It might not be 100 percent of what you remember, but Honda's much-lauded Urban EV concept from 2017 will put its foot in the production door at the 2019 Geneva Motor Show as the Honda E Prototype.
The Honda E Prototype, slated to make its official debut at the 2019 Geneva Motor Show, started out life as the Insight Prototype and Civic Type R Prototypes, both of which lacked visible interiors during their debuts.. Honda uses the "Prototype" designation to refer to a car that is nearly, but not entirely production-ready. Previous examples include the
But the E Prototype feels pretty darn close to the factory gates, closer than previous Prototype cars. Surprisingly little has changed from one to the other. The E Prototype spawned a second set of doors, offering a bit more versatility. The grille loses the screen and adds concavity. The black strips near the bottom have grown to consume the lower part of all body panels, and there are some different wheels on there, but on the whole it's a faithful push to production.
One hint that the E Prototype wasn't exactly built with the US in mind comes by way of the rearview mirrors. There aren't any -- instead, they've been replaced with Honda's Camera Mirror System, a system that's still against the law in the US, despite new cars like the Audi E-Tron promising production versions of similar systems. The charging port is hidden under the black patch on the hood, and LED lights shine through to let owners know about charging status.
Honda already teased the interior, but now we can see more. The seats use sofa fabric to add some uniqueness. As we noted in the teaser, the dashboard is almost entirely screen, with information displayed in front of both driver and passenger. At the corners are additional screens to display what the Camera Mirror System sees on either side. There are physical buttons for the climate controls, just above USB, HDMI and AC power ports. The tiny center console holds the push-button shifter.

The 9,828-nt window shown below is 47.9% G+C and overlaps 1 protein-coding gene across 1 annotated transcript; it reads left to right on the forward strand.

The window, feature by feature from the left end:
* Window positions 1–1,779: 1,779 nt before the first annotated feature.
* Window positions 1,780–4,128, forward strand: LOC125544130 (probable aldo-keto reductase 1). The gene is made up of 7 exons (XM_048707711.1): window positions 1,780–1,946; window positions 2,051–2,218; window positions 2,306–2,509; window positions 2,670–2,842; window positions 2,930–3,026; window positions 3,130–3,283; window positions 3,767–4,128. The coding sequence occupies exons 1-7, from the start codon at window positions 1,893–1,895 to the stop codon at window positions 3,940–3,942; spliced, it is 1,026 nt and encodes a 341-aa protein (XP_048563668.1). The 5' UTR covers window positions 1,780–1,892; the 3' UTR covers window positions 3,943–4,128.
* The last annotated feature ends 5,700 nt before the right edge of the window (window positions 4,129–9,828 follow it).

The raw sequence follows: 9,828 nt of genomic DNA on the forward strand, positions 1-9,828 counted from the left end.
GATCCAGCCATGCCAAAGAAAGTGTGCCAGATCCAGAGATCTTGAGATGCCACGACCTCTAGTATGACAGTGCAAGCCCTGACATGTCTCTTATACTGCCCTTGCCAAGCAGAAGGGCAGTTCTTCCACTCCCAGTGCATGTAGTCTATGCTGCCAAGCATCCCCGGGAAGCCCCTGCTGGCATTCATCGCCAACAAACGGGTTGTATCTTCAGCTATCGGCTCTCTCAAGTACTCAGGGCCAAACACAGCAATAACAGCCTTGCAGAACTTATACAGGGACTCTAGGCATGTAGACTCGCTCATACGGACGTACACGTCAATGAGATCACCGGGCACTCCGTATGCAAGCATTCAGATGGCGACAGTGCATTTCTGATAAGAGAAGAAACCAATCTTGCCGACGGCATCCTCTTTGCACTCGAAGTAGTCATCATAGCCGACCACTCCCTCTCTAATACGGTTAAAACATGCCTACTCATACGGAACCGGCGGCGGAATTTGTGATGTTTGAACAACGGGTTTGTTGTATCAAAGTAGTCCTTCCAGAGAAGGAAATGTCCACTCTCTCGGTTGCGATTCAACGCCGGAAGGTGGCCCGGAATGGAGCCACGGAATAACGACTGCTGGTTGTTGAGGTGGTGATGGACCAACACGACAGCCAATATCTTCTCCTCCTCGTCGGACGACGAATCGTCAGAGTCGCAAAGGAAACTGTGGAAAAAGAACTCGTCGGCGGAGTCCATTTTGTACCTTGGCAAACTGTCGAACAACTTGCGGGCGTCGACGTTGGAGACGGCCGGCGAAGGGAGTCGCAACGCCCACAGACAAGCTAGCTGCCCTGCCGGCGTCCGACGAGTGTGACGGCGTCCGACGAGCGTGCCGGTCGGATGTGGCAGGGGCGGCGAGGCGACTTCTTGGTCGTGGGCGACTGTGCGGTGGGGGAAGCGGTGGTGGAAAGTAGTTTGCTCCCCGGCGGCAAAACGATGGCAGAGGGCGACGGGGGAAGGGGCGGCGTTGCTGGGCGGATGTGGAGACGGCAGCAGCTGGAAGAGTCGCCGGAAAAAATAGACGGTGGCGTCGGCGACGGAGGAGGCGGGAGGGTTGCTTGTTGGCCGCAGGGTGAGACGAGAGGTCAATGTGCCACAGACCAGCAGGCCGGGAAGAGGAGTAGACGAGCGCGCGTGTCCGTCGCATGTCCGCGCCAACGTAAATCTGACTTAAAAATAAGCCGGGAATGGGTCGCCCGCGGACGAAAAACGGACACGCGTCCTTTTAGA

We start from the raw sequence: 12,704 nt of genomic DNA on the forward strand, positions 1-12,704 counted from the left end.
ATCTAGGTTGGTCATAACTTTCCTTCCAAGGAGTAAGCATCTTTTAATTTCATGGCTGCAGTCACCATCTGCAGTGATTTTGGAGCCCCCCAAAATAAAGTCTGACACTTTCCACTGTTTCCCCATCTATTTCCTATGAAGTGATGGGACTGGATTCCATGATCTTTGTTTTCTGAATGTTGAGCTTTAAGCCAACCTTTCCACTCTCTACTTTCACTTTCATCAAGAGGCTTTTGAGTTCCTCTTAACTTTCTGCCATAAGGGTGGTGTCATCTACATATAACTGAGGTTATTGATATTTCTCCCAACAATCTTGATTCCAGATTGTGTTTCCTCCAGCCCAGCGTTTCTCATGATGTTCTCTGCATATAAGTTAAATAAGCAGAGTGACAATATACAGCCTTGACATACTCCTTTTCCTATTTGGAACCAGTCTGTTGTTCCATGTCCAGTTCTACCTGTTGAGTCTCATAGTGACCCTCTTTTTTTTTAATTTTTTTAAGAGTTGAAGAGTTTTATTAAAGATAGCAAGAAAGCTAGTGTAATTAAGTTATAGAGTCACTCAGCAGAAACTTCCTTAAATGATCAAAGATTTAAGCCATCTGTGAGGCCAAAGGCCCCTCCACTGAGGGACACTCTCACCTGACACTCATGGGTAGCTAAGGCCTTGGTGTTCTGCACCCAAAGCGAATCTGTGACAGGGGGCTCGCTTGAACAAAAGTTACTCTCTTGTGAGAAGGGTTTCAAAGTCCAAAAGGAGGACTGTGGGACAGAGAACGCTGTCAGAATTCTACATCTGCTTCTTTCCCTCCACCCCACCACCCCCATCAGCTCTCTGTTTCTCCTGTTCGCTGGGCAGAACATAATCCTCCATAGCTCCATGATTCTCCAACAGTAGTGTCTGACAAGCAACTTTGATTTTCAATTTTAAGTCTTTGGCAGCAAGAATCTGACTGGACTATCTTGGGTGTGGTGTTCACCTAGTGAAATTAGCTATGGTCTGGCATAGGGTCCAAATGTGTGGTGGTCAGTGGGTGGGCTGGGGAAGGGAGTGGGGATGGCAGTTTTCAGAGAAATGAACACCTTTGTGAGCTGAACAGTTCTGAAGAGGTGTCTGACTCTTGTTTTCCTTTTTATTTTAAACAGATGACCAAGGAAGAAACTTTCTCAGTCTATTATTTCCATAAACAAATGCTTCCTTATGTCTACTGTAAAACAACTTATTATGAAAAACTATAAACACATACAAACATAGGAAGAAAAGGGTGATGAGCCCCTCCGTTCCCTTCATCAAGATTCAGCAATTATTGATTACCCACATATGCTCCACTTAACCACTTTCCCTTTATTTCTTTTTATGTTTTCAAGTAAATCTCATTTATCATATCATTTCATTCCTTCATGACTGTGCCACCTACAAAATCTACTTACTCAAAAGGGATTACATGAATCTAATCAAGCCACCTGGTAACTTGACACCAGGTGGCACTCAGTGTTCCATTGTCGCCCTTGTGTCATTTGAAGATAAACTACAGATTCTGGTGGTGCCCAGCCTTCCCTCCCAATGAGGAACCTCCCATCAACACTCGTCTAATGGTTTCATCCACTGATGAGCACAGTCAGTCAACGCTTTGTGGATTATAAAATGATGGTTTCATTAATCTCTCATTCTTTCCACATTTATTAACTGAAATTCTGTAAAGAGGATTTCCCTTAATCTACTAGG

The Honda E Prototype rides atop a dedicated rear-wheel-drive EV platform. Honda didn't say how much power its electric motor puts out, only that it has enough juice "for next-generation small-car performance." Honda also didn't say how big the battery was, but it appears that the only thing smaller than this car is its range, which Honda says is "over" 124 miles. Considering how much flak Honda (rightfully) received for its, I was hoping for range closer to 200 miles. But then again, Europe's just a bit smaller than the US, and this car isn't for us.
Alas, it's all but a given that the E Prototype won't be gracing our shores, at least to start. Honda even says in its press release that the car is (emphasis mine) "a key part of Honda's 'Electric Vision' strategy for Europe." Nevertheless, light an extra prayer candle tonight and hold out hope that Honda deigns to bring some of its best styling in years to the US. Keep your eyes on Roadshow next week as we get up close and personal with this twee EV.